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Christopher Columbus honored in Springfield as legislators propose eliminating Columbus Day

Italian Americans listen as the Italian National Anthem is played at a statue honoring Christopher Columbus in Springfield, Massachusetts, on October 9, 2023.
Alden Bourne
Italian Americans listen as the Italian National Anthem is played at a statue honoring Christopher Columbus in Springfield, Massachusetts, on October 9, 2023.

Italian Americans in Springfield, Massachusetts, gathered on Columbus Day Monday to honor its namesake. Some of those present said they oppose an effort to get rid of the holiday.

The ceremony was held at a statue of Christopher Columbus in Springfield's South End and was hosted by the local chapter of the Sons and Daughters of Italy.

Salvotore Circosta, who leads the group, said he opposes a bill in the Massachusetts legislature, which would replace Columbus Day with Indigenous People's Day.

"I think a better situation would be instead of replacing, adding," he said. "Let's have a new holiday. Let's honor the Indigenous People, the Native Americans but it shouldn't come at the sacrifice of the Italian holiday of Christopher Columbus."

Joe Liquori came to the U.S. from Italy at the age of ten and also disagrees with losing the holiday.

"Christopher Columbus, good or bad, he discovered America and he should still be respected," he said.

His sister, Maria Von Hollander, agreed.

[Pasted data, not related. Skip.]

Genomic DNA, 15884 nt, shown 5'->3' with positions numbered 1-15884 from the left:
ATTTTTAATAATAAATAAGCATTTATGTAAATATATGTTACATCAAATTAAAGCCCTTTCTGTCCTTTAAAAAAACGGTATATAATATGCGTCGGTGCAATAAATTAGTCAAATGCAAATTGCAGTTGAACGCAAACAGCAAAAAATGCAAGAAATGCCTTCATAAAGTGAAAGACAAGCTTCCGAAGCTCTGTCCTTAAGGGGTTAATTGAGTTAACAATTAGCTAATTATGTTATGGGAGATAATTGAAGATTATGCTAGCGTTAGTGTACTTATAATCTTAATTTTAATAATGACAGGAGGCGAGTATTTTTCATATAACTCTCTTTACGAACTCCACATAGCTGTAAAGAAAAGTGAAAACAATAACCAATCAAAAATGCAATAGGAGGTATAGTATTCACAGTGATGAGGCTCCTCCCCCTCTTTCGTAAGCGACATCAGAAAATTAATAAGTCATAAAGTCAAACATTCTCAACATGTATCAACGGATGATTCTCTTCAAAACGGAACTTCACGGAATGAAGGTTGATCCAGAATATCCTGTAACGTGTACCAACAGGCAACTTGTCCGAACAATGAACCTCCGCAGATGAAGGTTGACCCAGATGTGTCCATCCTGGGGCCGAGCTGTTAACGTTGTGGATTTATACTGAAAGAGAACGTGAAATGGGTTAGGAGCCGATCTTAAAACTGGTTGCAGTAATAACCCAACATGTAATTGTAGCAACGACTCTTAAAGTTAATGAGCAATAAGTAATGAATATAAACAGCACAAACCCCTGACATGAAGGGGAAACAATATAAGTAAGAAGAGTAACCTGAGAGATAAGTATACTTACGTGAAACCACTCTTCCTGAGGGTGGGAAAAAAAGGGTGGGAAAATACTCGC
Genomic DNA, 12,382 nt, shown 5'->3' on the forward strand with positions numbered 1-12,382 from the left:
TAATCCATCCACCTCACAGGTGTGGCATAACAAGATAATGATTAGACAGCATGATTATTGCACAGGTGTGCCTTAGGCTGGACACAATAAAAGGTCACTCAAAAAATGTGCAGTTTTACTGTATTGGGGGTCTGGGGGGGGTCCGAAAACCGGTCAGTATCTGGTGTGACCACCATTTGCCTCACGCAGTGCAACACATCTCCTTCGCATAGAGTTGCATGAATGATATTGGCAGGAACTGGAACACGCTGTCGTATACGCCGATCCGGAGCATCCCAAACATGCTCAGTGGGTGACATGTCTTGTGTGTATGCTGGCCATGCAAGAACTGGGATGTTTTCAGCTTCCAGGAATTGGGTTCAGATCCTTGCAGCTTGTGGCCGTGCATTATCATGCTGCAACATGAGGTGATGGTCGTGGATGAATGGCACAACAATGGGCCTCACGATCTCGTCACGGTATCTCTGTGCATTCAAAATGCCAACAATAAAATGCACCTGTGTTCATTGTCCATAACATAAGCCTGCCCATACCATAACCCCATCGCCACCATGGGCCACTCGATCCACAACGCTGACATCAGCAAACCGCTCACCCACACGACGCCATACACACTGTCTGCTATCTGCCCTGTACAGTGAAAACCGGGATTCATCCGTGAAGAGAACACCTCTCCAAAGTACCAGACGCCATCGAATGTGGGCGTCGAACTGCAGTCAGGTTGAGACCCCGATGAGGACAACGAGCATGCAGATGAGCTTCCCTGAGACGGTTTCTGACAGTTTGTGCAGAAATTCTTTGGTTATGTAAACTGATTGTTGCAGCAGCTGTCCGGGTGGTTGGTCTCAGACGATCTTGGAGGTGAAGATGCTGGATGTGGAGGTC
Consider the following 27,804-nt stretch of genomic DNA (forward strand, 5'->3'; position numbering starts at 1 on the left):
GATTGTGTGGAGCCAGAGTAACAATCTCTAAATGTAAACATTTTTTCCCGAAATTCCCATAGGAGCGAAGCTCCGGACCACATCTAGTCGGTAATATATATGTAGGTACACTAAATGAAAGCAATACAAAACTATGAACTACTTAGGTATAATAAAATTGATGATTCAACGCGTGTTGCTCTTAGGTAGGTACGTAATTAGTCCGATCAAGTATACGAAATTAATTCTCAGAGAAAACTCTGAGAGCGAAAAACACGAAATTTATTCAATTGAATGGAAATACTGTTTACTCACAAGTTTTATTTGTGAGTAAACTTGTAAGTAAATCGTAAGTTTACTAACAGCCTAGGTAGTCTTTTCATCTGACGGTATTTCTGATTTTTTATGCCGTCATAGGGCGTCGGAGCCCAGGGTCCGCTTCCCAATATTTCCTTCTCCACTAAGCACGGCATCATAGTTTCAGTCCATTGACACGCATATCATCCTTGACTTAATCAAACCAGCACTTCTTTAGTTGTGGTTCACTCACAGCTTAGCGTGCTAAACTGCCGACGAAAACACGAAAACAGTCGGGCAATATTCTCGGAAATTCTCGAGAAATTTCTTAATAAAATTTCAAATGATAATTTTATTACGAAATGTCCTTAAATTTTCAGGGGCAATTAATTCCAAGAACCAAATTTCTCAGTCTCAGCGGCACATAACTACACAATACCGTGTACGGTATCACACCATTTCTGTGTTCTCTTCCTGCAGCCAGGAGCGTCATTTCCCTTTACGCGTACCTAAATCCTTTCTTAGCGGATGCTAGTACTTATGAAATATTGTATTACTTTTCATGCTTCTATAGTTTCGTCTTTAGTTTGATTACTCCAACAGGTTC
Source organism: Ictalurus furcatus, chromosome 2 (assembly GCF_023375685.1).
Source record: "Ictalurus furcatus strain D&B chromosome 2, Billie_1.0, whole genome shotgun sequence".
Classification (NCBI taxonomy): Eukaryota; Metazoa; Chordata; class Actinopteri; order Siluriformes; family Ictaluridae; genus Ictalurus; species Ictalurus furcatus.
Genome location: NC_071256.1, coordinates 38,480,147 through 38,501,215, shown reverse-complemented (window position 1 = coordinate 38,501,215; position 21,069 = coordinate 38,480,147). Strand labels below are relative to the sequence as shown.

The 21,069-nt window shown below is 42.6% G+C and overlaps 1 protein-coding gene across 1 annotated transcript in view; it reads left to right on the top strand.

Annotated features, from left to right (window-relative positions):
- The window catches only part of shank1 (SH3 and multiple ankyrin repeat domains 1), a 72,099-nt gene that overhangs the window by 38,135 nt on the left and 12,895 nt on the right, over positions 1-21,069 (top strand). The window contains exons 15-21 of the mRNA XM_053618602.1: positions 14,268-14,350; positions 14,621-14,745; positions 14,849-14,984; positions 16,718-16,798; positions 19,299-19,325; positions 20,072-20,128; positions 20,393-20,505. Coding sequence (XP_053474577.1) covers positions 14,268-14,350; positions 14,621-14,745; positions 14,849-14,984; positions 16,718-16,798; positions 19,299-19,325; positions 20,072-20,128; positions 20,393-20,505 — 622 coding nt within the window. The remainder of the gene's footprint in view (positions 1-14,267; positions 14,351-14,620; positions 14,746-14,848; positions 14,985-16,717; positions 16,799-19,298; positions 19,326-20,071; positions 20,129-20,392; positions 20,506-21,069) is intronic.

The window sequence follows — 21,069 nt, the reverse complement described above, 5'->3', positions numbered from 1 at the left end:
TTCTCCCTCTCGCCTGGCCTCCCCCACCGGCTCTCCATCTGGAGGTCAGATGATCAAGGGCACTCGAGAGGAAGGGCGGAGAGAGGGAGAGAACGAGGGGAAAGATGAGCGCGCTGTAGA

"There's always been good and bad in all people," she said, adding that life was different back then and it is important to "learn from history but also take away the sacrifices that [were] made hundreds and hundreds of years ago. Crossing an ocean that you have no idea where you're going and bringing two worlds together — many worlds together — and food and spices and just the commerce. And to me, that's what's important."

State Sen. Joanne "Jo" Comerford, D- Northampton, co-sponsored the bill aimed at acknowledging "the history of genocide and discrimination against Indigenous peoples, and to recognize and celebrate the thriving cultures and continued resistance and resilience of Indigenous peoples and their tribal nations," as stated in the proposed legislation.

Lawmakers held a hearing on the bill last week but it is still unclear whether the bill will actually come up for a vote.

Before joining New England Public Media, Alden was a producer for the CBS NEWS program 60 Minutes. In that role, he covered topics ranging from art, music and medicine to business, education and politics.

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